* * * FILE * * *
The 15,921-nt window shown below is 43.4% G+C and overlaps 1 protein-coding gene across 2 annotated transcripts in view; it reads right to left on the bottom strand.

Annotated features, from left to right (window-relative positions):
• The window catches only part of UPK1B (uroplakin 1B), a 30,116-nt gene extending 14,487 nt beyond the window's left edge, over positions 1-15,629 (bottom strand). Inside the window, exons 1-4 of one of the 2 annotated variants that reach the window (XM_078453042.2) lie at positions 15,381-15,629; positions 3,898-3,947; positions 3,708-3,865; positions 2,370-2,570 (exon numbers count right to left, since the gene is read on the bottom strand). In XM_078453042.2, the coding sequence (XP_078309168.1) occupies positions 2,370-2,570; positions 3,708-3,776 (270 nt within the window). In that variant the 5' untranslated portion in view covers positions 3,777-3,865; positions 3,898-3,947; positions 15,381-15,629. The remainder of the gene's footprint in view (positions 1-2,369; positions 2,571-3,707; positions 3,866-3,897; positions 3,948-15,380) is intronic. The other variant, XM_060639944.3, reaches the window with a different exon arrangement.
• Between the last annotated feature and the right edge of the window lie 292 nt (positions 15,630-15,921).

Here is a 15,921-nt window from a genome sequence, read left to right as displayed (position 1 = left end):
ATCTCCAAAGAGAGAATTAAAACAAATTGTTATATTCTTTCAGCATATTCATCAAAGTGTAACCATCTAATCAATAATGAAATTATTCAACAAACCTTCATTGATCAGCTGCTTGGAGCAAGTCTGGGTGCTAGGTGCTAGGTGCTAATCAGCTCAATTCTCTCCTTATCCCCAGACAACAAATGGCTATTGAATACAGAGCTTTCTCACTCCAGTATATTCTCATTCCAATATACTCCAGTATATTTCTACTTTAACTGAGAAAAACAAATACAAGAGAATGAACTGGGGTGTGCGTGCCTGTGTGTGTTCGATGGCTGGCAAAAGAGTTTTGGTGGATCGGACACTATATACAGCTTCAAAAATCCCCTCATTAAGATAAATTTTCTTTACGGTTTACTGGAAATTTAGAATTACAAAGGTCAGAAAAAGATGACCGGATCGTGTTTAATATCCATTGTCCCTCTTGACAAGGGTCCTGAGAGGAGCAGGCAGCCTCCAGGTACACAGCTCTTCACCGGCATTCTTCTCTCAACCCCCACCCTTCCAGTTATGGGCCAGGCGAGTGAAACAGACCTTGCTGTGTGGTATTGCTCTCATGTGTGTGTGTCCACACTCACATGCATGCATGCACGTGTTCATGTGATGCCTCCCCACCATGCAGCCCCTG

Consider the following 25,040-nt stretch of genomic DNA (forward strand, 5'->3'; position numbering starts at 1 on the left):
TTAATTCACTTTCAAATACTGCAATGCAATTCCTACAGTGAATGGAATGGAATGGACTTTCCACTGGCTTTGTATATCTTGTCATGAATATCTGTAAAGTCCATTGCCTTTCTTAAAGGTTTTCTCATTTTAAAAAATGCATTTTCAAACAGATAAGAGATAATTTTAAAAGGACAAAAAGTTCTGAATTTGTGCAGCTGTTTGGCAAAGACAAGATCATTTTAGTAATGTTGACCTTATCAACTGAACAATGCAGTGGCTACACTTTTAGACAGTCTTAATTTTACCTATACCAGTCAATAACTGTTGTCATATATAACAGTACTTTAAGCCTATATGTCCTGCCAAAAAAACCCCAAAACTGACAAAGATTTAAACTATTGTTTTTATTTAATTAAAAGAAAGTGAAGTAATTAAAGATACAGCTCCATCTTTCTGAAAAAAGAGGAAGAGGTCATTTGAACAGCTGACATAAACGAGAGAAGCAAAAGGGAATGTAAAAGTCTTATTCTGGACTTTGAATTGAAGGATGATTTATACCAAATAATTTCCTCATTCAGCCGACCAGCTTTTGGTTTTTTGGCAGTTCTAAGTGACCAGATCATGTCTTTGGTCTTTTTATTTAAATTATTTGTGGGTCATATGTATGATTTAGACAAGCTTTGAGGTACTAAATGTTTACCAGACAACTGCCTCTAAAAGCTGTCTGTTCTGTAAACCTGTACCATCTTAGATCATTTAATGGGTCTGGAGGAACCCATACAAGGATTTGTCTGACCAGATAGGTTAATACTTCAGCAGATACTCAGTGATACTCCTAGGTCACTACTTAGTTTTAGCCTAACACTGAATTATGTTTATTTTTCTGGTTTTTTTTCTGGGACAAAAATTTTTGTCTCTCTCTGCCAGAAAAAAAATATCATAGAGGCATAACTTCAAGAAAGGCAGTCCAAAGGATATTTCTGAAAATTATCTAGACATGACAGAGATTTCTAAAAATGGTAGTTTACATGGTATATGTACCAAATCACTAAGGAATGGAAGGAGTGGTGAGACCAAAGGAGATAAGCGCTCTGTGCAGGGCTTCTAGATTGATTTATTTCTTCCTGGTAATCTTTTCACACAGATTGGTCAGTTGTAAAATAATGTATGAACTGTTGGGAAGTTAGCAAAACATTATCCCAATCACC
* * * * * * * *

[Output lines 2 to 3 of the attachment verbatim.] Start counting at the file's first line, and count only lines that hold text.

Annotated features, from left to right (window-relative positions):
• The window catches only part of UPK1B (uroplakin 1B), a 30,116-nt gene extending 14,487 nt beyond the window's left edge, over positions 1-15,629 (bottom strand). Inside the window, exons 1-4 of one of the 2 annotated variants that reach the window (XM_078453042.2) lie at positions 15,381-15,629; positions 3,898-3,947; positions 3,708-3,865; positions 2,370-2,570 (exon numbers count right to left, since the gene is read on the bottom strand). In XM_078453042.2, the coding sequence (XP_078309168.1) occupies positions 2,370-2,570; positions 3,708-3,776 (270 nt within the window). In that variant the 5' untranslated portion in view covers positions 3,777-3,865; positions 3,898-3,947; positions 15,381-15,629. The remainder of the gene's footprint in view (positions 1-2,369; positions 2,571-3,707; positions 3,866-3,897; positions 3,948-15,380) is intronic. The other variant, XM_060639944.3, reaches the window with a different exon arrangement.